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Keith's OK Kids Korral holds opening

Thursday, November 21, 2013 – Toby Keith led the way in the grand opening of the OK Kids Korral grand opening ceremony last Thursday.

The Oklahoma City residence is for parents and children dealing with cancer. Keith was instrumental in helping fund the project.

"OK Kids Korral is like Ritz Carlton meets Disney World and I couldn't be more excited to open the doors to children with cancer," said Keith.

Executive Director, Juliet Nees-Bright said, "It was a group effort. On any given day, we had five construction contractors working while furniture was being installed. It felt like it took a small army, but because we all worked together, we got it done."

The 25,000 square foot Korral has 16 rooms (12 overnight suites that sleep five people and four daytime suites), neutropenic wing for children with weakened immune systems, gourmet kitchen, Oklahoma Route 66 indoor play room, Oklahoma themed outdoor playground, game room, family resource room, laundry room, theater and reflection room.

The house features icons only found in the Sooner state such as a blue whale from Catoosa, the round barn from Arcadia, a one-of-a kind glass sculpture with Oklahoma's 77 counties, state animals, a schooner and artwork from some of the state's talented artists.

"Every decision about the house was made with our guests in mind. We hope the Korral brings comfort and a smile to those who need it the most," said Nees-Bright.

Located two blocks south of The Children's Hospital at OU Medical Center, the home also house The Toby Keith Foundation's offices.

More news for Toby Keith

CD reviews for Toby Keith

The Bus Songs CD review - The Bus Songs
People of a certain age can recall a time in America when a polyester-clad party host would reward late-night diehards with a "blue" record. These vinyl gems (or bootleg tapes) would be funny and frank, both in their language and adult subject matter. They paired well with alcohol, and just owning them could make someone a little cooler by association. Such a concept might mystify millennials who can punch up any song they imagine. But Toby Keith remembers. This collection of »»»
35 mph Town CD review - 35 mph Town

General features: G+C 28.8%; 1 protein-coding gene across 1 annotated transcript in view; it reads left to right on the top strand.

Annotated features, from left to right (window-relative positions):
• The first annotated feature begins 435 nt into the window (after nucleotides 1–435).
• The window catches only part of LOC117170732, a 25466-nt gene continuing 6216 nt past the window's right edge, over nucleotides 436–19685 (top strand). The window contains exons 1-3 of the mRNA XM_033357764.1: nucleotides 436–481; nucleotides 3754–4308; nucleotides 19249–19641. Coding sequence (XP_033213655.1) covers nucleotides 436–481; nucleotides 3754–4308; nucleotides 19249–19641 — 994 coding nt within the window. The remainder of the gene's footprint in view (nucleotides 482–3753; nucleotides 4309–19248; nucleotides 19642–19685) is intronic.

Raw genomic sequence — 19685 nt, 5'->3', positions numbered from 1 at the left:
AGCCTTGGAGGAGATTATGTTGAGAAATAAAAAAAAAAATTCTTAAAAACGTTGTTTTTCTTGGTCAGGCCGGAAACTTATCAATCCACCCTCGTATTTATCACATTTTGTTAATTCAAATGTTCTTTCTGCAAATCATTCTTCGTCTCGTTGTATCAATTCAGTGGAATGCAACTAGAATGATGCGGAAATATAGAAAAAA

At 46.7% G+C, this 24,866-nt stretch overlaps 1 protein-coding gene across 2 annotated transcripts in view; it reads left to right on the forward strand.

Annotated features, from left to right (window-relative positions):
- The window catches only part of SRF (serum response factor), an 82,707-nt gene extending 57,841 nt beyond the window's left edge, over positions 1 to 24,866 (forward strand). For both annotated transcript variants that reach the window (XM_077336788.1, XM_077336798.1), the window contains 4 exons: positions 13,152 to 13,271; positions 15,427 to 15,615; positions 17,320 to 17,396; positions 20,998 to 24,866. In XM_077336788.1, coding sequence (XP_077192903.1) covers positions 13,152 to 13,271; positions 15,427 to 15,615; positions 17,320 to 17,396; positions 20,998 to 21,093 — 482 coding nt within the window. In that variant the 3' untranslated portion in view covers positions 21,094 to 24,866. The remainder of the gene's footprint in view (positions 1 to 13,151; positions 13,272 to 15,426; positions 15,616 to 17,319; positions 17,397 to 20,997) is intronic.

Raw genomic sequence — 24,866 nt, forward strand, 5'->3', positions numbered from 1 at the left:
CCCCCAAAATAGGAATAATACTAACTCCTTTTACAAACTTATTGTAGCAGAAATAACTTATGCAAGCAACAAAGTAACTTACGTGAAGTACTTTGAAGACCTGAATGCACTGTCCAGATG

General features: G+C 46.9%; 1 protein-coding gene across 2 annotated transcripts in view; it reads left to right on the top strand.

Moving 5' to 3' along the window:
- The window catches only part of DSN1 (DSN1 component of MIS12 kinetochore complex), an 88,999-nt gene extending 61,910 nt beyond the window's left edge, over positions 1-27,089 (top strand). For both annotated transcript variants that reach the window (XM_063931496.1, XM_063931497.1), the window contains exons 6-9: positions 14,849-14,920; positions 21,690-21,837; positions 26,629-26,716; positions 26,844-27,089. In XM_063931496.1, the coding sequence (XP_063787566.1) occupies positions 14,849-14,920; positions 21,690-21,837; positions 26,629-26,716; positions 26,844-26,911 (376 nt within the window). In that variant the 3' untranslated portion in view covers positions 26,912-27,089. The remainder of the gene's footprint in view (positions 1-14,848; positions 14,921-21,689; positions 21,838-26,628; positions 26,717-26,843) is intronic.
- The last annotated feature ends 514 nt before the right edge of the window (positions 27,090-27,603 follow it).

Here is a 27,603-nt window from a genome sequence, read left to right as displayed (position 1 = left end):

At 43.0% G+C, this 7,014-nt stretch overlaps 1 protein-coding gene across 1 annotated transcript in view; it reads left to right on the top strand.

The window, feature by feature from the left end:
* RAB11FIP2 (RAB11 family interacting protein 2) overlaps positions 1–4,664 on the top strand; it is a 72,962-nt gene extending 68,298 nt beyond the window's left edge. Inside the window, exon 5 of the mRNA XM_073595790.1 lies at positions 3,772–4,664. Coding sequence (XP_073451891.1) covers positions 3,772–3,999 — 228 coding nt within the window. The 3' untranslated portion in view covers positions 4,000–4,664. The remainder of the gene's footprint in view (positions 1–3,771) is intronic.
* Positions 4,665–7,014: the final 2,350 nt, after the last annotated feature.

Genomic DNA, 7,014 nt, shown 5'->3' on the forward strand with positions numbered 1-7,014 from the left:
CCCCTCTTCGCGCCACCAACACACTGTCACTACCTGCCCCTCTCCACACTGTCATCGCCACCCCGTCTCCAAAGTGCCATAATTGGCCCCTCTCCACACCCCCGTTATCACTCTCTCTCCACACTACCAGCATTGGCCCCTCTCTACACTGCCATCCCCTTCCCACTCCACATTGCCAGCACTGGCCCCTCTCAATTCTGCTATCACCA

Way back in the '90's, before millions of dollars, high profile political feuds and moguldom, Toby Keith could really sing and write a pretty good song! News flash! He still can on his nostalgic, 18th album. You can hear an unexpected Merle Haggard influence all over this record. The title cut, "35 MPH" evokes a Haggard vibe. Think "Roots Of My Raising - 2015" as Keith laments the loss of the commonplace, now gone forever. What could've easily been an appeal »»»
Drinks After Work CD review - Drinks After Work
If 52-year old Toby Keith has learned anything after 20 years, it is to stick with a winning formula. Working with longtime collaborators Scotty Emerick, Bobby Pinson and Rivers Rutherford, "Drinks After Work" is chock full of blue collar ethic, humor and some heartbreak. Most of the album is driven by big hooks and country guitar, However, Keith experiments a bit stylistically with computerized hip hop on the party anthem opener, Shut Up And Hold On, a Buffet-esque steel drum on »»»
Editorial: Walking the talk – When names like Hank Williams, Johnny Cash, Waylon and the Hag are invoked, you're talking hard core country. These are the touchstones of country , the guys who made country music what it was and still is (or maybe can be). When these folks would sing about being down-and-out and the rough-and-tumble, they knew of what they were singing about. Fast forward a few years to the country singers of today. »»»
Concert Review: Cantrell continues to satisfy – Laura Cantrell may never be a country star. Not at this stage of her career when she's 50, touring here and there and releasing new music every few years or so. But five albums in, Cantrell continues as a warm, enjoyable and worthy purveyor of her brand of country. That would mean going towards a more traditional side, not rushing the songs... »»»
Concert Review: Not only is Turner traditional, he's popular – Every time Josh Turner reached for some of those wonderful subterranean low notes, which he often pulled out during his enjoyable night show, it was like a superhero applying a superpower. He didn't need this extra advantage to please his audience; he has so many quality songs stockpiled in his catalogue already doing the job.... »»»
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